Did Derek Chauvin, the white policeman of Minneapolis, press his knee on the black American George Floyd's neck for a total of eight minutes and 46 seconds out of racial hatred or due to his ruthless disposition? The use of chokeholds and neck restraints is banned by most police departments in the US. Police officers are allowed to use it only in the case of active resistance from a suspect. But in order to avoid death or serious injury the hold and restraint cannot be maintained more than a few seconds. Floyd was handcuffed and four officers made him lie face down on the pavement. Therefore, it was absolutely unnecessary as well as ruthless to kneel on his neck for nearly nine minutes.
During the incident, the indifferent and unsympathetic expressions on the faces of Chauvin and another officer Tou Thao were incredibly shocking. Floyd said several times that he could not breathe. Yet, Chauvin was merciless. Thao stood beside them calmly and sometimes walked in a relaxed manner. He showed no intention to restrain Chauvin. Instead, he found it more important to tell the angry bystanders to stay away. It was absolutely outrageous for people responsible for preventing crime to show such sheer lack of empathy and compassion. Did they have a feeling that as policemen they could torture people especially black Americans with impunity and that's why they remained unperturbed even after seeing that they were being filmed?
Well-known African-American film director Spike Lee's 1989 feature Do the Right Thing includes a sequence where some white policemen are seen trying to detain a black young man named Radio Raheem in an African-American area in Brooklyn, New York. One of the officers places Radio Raheem in a chokehold. He keeps applying pressure on Raheem's throat with his iron baton even when Raheem stops resisting. When the chokehold is released, Raheem's lifeless body falls on the ground. The officers depart the place soon with the dead body. The camera slowly pans from right to left showing the stupefied faces of the black Americans standing in their own neighborhood.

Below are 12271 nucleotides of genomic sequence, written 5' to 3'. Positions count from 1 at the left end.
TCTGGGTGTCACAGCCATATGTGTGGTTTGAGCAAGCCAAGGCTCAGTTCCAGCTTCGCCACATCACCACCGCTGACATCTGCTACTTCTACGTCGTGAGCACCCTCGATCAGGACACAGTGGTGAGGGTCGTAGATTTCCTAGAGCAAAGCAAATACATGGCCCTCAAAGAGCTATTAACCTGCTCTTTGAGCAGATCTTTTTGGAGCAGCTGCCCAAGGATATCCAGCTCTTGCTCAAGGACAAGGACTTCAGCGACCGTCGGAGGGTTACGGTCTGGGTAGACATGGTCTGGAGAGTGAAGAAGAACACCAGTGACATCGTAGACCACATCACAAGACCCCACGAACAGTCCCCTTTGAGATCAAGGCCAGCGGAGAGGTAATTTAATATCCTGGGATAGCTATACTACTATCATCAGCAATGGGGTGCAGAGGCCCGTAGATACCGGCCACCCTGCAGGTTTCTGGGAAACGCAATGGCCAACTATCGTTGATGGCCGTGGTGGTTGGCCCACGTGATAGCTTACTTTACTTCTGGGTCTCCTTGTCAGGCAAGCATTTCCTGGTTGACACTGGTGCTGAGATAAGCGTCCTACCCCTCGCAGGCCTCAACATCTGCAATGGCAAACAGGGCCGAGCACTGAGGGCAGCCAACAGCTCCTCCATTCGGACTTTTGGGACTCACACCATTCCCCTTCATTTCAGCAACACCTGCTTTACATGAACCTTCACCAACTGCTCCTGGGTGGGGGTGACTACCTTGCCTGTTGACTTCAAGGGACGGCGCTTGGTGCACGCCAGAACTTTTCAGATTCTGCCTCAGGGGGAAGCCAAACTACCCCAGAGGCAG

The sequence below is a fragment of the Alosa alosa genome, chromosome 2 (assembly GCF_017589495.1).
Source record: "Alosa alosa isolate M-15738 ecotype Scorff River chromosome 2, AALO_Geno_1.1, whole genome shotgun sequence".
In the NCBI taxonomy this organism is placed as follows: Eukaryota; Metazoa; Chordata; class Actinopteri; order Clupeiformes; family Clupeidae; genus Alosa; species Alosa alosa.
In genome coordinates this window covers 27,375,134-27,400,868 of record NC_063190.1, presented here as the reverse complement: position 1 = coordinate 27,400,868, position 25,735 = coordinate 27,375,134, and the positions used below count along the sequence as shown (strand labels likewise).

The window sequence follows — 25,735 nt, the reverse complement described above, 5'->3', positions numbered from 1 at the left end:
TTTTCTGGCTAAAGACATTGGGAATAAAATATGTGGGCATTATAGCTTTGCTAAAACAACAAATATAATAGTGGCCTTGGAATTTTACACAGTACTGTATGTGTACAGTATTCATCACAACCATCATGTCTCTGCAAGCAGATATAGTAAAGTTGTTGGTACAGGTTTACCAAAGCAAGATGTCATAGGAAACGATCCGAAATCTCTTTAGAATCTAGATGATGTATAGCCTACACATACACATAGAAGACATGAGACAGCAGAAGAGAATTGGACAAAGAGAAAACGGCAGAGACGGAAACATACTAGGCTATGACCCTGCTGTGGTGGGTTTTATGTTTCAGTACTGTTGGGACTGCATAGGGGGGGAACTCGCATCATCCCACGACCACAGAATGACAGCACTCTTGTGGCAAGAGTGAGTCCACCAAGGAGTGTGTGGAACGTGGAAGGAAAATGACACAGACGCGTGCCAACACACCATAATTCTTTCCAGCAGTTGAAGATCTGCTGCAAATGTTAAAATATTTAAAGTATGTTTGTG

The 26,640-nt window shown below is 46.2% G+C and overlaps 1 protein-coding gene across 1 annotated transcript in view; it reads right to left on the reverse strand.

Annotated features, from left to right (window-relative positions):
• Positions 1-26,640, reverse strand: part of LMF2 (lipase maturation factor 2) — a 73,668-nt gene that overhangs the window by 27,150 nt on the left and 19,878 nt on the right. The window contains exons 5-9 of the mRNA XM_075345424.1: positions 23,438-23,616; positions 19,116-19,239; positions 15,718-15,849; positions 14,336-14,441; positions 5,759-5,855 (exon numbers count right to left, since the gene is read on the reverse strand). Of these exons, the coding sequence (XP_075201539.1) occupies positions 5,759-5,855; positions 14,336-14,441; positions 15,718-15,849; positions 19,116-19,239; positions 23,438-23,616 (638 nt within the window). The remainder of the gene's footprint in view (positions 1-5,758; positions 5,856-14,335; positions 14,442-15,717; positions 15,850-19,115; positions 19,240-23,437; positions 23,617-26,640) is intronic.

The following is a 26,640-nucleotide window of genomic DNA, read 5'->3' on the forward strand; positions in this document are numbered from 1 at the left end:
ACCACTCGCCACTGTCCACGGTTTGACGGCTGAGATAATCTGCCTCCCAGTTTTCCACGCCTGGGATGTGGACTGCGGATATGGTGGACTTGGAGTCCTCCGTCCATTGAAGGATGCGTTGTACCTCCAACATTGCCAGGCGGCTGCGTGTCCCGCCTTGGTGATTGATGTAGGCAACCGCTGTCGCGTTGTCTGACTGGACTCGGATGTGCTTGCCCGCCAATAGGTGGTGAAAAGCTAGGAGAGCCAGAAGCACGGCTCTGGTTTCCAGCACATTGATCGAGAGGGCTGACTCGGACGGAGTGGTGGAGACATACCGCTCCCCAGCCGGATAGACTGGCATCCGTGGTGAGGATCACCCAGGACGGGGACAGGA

One by one they say ― "It's murder. They did it again, just like Michael Stewart… murder. Eleanor Bumpers... murder. It isn't safe in our own neighborhood… never was, never will be." Then, an elderly black American says, "It's as plain as day. They didn't have to kill the boy." Whenever I think of a white policeman's use of a banned chokehold in real life on black American Eric Garner in Staten Island, New York (in 2014) and Chauvin's use of knee-to-neck restraint on George Floyd which resulted in their deaths, I also feel like that fictional movie character that the policemen did not have to kill them. Unfortunately, in the US on various occasions the black Americans have been subjected to excessive and unreasonable force when they were being arrested by the policemen. The autopsies of Arthur Miller and Michael Stewart, two African-American men who died in 1978 and 1983 respectively shortly afterwards their arrests, revealed that both of them had either been choked or strangled.
In an interview Spike Lee said, "The eight cops that murdered Michael Stewart ― that's where we got that Radio Raheem stuff. That is the Michael Stewart chokehold. Except we didn't have his eyeballs pop out of his head like Michael Stewart's did." In that interview Lee also said about the rape of a black woman in America, "This woman was found raped and murdered in a park. No mention of it ― you didn't see nothing ― no headlines in the Post, Newsday, Time, New York Times, or New York Daily News. That's a devaluation of a black life. It's like black life doesn't mean anything, doesn't count for anything." After the killing of several black Americans for many years, does the tragic death of George Floyd not serve to justify that dialogue of Do the Right Thing that even the black Americans' own neighborhood was never safe for them and never will be? Condemnations of violence against black Americans were made via various cultural means. But the continuation of such violence suggests that still many people in the US choose to close their eyes to this social problem.